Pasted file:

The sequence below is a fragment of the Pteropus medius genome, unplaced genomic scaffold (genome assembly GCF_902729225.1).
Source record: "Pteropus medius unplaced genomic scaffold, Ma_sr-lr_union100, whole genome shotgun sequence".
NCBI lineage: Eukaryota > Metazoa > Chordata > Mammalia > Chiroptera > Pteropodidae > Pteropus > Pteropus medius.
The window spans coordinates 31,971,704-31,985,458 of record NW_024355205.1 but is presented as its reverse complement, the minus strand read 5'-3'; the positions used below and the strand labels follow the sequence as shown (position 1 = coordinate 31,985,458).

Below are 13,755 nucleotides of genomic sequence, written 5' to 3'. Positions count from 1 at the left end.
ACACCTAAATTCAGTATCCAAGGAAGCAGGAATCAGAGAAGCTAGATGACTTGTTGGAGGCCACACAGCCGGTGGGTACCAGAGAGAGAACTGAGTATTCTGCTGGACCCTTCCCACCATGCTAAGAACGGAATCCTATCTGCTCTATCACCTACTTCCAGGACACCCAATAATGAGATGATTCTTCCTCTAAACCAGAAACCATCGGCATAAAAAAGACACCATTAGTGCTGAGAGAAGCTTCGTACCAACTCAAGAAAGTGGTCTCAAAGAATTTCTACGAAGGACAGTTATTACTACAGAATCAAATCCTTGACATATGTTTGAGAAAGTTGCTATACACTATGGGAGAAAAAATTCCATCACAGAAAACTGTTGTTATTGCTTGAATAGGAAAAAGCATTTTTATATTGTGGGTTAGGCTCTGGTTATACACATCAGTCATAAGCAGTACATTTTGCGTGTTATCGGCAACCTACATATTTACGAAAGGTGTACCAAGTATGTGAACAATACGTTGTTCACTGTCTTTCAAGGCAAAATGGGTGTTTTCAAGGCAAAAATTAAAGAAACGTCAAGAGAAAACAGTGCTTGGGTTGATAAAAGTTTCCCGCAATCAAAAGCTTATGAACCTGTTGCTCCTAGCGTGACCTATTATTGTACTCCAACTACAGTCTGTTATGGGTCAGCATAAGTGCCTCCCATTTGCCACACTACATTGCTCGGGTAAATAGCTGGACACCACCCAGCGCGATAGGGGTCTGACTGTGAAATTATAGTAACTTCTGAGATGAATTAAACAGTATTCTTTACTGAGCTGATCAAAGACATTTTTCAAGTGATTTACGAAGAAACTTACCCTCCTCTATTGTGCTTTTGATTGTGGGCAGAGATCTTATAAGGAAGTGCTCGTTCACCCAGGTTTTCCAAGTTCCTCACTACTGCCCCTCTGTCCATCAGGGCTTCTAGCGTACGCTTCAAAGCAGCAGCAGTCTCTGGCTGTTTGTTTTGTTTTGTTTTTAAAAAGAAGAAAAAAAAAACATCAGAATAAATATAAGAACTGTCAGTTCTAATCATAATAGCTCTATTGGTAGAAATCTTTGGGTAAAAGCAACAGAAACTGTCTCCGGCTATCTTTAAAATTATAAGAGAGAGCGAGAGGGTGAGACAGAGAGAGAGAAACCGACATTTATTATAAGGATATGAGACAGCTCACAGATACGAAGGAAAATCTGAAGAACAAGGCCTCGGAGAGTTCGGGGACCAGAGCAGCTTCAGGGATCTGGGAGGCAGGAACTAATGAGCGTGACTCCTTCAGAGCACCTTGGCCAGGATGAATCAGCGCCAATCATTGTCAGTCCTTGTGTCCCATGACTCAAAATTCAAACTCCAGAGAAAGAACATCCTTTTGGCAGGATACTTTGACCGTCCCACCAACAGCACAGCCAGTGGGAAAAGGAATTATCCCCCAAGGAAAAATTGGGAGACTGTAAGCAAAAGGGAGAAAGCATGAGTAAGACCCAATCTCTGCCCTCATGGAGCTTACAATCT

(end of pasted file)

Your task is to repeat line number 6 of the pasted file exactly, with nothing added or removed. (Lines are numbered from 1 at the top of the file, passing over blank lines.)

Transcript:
ACACCTAAATTCAGTATCCAAGGAAGCAGGAATCAGAGAAGCTAGATGACTTGTTGGAGGCCACACAGCCGGTGGGTACCAGAGAGAGAACTGAGTATTCTGCTGGACCCTTCCCACCATGCTAAGAACGGAATCCTATCTGCTCTATCACCTACTTCCAGGACACCCAATAATGAGATGATTCTTCCTCTAAACCAGAAACCATCGGCATAAAAAAGACACCATTAGTGCTGAGAGAAGCTTCGTACCAACTCAAGAAAGTGGTCTCAAAGAATTTCTACGAAGGACAGTTATTACTACAGAATCAAATCCTTGACATATGTTTGAGAAAGTTGCTATACACTATGGGAGAAAAAATTCCATCACAGAAAACTGTTGTTATTGCTTGAATAGGAAAAAGCATTTTTATATTGTGGGTTAGGCTCTGGTTATACACATCAGTCATAAGCAGTACATTTTGCGTGTTATCGGCAACCTACATATTTACGAAAGGTGTACCAAGTATGTGAACAATACGTTGTTCACTGTCTTTCAAGGCAAAATGGGTGTTTTCAAGGCAAAAATTAAAGAAACGTCAAGAGAAAACAGTGCTTGGGTTGATAAAAGTTTCCCGCAATCAAAAGCTTATGAACCTGTTGCTCCTAGCGTGACCTATTATTGTACTCCAACTACAGTCTGTTATGGGTCAGCATAAGTGCCTCCCATTTGCCACACTACATTGCTCGGGTAAATAGCTGGACACCACCCAGCGCGATAGGGGTCTGACTGTGAAATTATAGTAACTTCTGAGATGAATTAAACAGTATTCTTTACTGAGCTGATCAAAGACATTTTTCAAGTGATTTACGAAGAAACTTACCCTCCTCTATTGTGCTTTTGATTGTGGGCAGAGATCTTATAAGGAAGTGCTCGTTCACCCAGGTTTTCCAAGTTCCTCACTACTGCCCCTCTGTCCATCAGGGCTTCTAGCGTACGCTTCAAAGCAGCAGCAGTCTCTGGCTGTTTGTTTTGTTTTGTTTTTAAAAAGAAGAAAAAAAAAACATCAGAATAAATATAAGAACTGTCAGTTCTAATCATAATAGCTCTATTGGTAGAAATCTTTGGGTAAAAGCAACAGAAACTGTCTCCGGCTATCTTTAAAATTATAAGAGAGAGCGAGAGGGTGAGACAGAGAGAGAGAAACCGACATTTATTATAAGGATATGAGACAGCTCACAGATACGAAGGAAAATCTGAAGAACAAGGCCTCGGAGAGTTCGGGGACCAGAGCAGCTTCAGGGATCTGGGAGGCAGGAACTAATGAGCGTGACTCCTTCAGAGCACCTTGGCCAGGATGAATCAGCGCCAATCATTGTCAGTCCTTGTGTCCCATGACTCAAAATTCAAACTCCAGAGAAAGAACATCCTTTTGGCAGGATACTTTGACCGTCCCACCAACAGCACAGCCAGTGGGAAAAGGAATTATCCCCCAAGGAAAAATTGGGAGACTGTAAGCAAAAGGGAGAAAGCATGAGTAAGACCCAATCTCTGCCCTCATGGAGCTTACAATCT